Professor Jung Lee
March 7, 2011
Essay # 2, Draft #1
Discovering The Message
How can readers discover the overall message in a poem? Reading the poem over and over again would become repetitive and uninteresting. However, the way to find the message within a poem is to understand the poetic elements. In James Wright’s poem “A Blessing” there are many elements that give clues to poem message. “A Blessing is a lyric type of poem. James Wright focuses a pictorial image of the setting and the relationship between animals and humans. Also in the poem there is an indirect message. The message of the poem is, if a person can absent from their comfort zone they can see the uniqueness in themselves and live life unstressed. Furthermore, the message James Wright want people to discover is hidden within the poem, but he uses many poetic techniques that give hints to the overall message. The message of the poem is expressed thought poetic techniques such as, theme and figure of speech
The theme of the poem was peace The theme was a major element in the text that gave hints to the overall message of the story. The poem’s description of the environment made a peaceful setting and made the tone for the poem. For example, the poem “A Blessing” states in ( lines 1-2) “ Just off the highway to Rochester Minnesota/Twilight bounds softly forth on the grass.” The peaceful setting gave a hint that part of the message would be about being free from stress. Secondly, the ponies were an essential aspect of the theme. The ponies help created the picture of a peaceful setting because of the way they acted around the speaker and his friend. Case in point, in the text it states, “they can hardly contain their happiness/That we have come” in lines (9-10). The ponies’ friendly and peace matter help paint the picture of a stress less setting and gives a connection to the peace theme of the poem.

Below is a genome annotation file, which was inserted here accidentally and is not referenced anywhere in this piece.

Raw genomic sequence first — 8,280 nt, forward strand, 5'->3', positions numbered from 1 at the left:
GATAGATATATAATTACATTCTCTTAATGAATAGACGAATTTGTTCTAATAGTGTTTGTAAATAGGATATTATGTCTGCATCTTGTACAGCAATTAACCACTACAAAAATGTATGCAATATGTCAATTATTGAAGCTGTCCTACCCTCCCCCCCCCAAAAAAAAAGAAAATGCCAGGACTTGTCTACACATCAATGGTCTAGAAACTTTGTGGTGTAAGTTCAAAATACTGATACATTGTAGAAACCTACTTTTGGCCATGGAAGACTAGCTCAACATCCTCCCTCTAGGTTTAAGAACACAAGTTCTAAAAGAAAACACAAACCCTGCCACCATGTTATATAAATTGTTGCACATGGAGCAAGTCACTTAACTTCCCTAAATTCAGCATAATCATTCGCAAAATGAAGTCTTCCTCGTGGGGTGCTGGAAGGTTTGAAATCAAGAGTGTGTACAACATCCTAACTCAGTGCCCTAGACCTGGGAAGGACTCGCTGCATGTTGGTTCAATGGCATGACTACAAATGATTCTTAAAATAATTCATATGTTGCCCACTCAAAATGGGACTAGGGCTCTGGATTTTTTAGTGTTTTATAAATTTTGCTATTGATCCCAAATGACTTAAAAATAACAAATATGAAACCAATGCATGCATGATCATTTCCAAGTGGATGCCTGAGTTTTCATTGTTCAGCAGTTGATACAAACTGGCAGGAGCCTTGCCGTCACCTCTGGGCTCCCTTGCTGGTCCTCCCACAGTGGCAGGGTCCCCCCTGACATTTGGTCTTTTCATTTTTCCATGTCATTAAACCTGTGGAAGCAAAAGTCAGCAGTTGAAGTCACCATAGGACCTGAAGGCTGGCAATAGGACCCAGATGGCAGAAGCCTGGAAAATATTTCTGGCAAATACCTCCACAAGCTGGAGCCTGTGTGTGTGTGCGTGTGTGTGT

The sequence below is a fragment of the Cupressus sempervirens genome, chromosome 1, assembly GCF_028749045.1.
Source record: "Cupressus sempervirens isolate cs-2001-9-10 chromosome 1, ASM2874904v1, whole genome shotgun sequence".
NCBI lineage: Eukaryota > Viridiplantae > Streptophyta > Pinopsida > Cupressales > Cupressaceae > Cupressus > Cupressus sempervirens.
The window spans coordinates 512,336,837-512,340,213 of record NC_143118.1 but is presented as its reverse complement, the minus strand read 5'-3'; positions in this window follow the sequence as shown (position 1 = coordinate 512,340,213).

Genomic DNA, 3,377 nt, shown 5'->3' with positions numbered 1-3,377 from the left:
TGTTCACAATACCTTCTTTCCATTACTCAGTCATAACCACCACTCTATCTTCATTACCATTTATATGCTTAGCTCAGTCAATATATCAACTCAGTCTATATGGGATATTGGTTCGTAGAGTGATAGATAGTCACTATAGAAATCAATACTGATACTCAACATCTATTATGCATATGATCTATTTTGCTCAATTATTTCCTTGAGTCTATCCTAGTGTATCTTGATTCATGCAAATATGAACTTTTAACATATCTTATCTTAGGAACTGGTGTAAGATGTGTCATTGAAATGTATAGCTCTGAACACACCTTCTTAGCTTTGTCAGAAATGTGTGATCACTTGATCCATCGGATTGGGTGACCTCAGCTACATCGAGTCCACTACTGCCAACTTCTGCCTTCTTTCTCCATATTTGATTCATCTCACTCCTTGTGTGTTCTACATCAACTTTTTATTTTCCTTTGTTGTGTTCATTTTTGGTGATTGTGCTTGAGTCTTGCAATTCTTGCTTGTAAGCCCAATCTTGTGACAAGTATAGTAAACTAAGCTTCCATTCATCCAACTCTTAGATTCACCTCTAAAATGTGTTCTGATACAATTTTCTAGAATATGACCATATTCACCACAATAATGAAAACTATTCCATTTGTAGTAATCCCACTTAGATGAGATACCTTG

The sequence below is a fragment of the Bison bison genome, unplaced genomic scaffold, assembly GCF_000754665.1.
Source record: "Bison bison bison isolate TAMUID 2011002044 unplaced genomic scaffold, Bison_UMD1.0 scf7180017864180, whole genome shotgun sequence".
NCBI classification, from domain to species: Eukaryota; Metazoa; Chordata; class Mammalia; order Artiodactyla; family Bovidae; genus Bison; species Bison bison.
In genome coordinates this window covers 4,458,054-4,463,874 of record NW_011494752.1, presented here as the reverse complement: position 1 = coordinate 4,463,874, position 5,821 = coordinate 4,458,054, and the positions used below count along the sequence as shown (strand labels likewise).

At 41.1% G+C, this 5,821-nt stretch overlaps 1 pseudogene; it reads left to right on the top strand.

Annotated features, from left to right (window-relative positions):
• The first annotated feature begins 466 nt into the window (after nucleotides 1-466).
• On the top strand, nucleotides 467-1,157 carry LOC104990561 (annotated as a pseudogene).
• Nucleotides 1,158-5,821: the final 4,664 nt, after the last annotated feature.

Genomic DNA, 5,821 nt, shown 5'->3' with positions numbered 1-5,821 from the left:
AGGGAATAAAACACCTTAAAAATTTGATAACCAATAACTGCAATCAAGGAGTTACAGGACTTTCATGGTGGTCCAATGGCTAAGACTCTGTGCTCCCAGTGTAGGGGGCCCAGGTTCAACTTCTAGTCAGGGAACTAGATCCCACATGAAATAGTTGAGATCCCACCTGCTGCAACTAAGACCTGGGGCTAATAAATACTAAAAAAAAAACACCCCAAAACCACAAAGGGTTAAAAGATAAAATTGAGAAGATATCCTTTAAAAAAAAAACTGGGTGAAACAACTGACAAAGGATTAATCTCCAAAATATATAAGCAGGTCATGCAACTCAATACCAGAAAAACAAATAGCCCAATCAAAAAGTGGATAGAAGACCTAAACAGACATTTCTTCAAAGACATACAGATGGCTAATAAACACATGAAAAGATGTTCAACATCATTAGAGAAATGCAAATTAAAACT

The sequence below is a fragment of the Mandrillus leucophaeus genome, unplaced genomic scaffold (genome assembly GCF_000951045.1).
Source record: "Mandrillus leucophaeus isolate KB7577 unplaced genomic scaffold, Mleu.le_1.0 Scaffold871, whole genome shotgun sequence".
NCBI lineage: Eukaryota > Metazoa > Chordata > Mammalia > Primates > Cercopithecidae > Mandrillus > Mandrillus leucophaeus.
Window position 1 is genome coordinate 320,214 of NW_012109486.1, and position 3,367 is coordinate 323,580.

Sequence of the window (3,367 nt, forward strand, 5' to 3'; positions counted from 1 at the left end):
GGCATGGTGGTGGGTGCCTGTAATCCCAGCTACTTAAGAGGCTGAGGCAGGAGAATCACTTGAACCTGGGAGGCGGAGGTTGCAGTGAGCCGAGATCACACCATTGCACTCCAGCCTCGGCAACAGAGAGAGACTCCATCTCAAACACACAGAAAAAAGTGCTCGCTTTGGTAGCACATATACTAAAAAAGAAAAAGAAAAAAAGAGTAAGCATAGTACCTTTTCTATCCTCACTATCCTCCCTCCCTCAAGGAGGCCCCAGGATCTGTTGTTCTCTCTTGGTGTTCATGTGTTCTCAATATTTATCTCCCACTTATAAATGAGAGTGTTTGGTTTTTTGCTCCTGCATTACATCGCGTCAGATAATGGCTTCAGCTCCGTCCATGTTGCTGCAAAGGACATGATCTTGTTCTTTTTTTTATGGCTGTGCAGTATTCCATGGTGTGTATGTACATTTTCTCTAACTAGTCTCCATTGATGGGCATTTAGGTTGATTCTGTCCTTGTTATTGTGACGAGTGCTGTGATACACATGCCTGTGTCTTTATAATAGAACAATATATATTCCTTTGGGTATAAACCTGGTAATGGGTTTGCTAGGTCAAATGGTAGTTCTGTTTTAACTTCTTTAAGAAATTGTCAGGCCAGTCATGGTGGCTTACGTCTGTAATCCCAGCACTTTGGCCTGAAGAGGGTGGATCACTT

In addition to theme, the poetic element of figure of...
Wright, James. “A Blessing.” Literature: Craft& Vocie. Eds. Nicholas Delbanco and Alan Cheuse. New York: McGraw-Hill, 2009.49. Print.
Please join StudyMode to read the full document